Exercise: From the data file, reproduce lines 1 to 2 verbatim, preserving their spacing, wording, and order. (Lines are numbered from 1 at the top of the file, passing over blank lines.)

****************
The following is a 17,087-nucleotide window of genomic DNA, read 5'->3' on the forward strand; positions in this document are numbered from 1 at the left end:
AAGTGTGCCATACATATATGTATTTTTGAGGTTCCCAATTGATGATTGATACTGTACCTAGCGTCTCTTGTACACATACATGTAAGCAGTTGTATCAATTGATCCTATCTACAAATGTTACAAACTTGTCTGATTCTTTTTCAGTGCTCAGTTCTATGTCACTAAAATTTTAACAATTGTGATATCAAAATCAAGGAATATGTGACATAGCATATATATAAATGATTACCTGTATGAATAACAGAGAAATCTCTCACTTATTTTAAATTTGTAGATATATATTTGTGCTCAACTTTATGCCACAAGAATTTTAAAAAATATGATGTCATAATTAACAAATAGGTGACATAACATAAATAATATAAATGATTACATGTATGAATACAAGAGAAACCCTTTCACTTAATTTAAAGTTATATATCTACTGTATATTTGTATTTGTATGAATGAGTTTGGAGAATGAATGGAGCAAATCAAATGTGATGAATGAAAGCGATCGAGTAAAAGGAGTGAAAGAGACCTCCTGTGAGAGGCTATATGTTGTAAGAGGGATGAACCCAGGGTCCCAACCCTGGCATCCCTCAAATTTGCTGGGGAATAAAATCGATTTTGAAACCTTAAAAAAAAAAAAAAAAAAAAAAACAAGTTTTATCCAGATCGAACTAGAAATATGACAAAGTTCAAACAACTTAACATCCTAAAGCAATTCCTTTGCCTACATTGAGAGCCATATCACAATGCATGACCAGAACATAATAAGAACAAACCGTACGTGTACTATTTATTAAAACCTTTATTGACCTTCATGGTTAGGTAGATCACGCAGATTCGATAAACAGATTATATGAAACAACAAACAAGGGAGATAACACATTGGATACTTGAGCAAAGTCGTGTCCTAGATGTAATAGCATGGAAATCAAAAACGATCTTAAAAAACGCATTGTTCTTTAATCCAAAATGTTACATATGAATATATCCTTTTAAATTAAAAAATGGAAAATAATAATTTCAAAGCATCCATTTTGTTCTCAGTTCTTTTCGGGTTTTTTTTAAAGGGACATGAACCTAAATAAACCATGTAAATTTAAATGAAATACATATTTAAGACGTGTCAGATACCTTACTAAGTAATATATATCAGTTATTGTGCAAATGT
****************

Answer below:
The following is a 17,087-nucleotide window of genomic DNA, read 5'->3' on the forward strand; positions in this document are numbered from 1 at the left end:
AAGTGTGCCATACATATATGTATTTTTGAGGTTCCCAATTGATGATTGATACTGTACCTAGCGTCTCTTGTACACATACATGTAAGCAGTTGTATCAATTGATCCTATCTACAAATGTTACAAACTTGTCTGATTCTTTTTCAGTGCTCAGTTCTATGTCACTAAAATTTTAACAATTGTGATATCAAAATCAAGGAATATGTGACATAGCATATATATAAATGATTACCTGTATGAATAACAGAGAAATCTCTCACTTATTTTAAATTTGTAGATATATATTTGTGCTCAACTTTATGCCACAAGAATTTTAAAAAATATGATGTCATAATTAACAAATAGGTGACATAACATAAATAATATAAATGATTACATGTATGAATACAAGAGAAACCCTTTCACTTAATTTAAAGTTATATATCTACTGTATATTTGTATTTGTATGAATGAGTTTGGAGAATGAATGGAGCAAATCAAATGTGATGAATGAAAGCGATCGAGTAAAAGGAGTGAAAGAGACCTCCTGTGAGAGGCTATATGTTGTAAGAGGGATGAACCCAGGGTCCCAACCCTGGCATCCCTCAAATTTGCTGGGGAATAAAATCGATTTTGAAACCTTAAAAAAAAAAAAAAAAAAAAAAACAAGTTTTATCCAGATCGAACTAGAAATATGACAAAGTTCAAACAACTTAACATCCTAAAGCAATTCCTTTGCCTACATTGAGAGCCATATCACAATGCATGACCAGAACATAATAAGAACAAACCGTACGTGTACTATTTATTAAAACCTTTATTGACCTTCATGGTTAGGTAGATCACGCAGATTCGATAAACAGATTATATGAAACAACAAACAAGGGAGATAACACATTGGATACTTGAGCAAAGTCGTGTCCTAGATGTAATAGCATGGAAATCAAAAACGATCTTAAAAAACGCATTGTTCTTTAATCCAAAATGTTACATATGAATATATCCTTTTAAATTAAAAAATGGAAAATAATAATTTCAAAGCATCCATTTTGTTCTCAGTTCTTTTCGGGTTTTTTTTAAAGGGACATGAACCTAAATAAACCATGTAAATTTAAATGAAATACATATTTAAGACGTGTCAGATACCTTACTAAGTAATATATATCAGTTATTGTGCAAATGT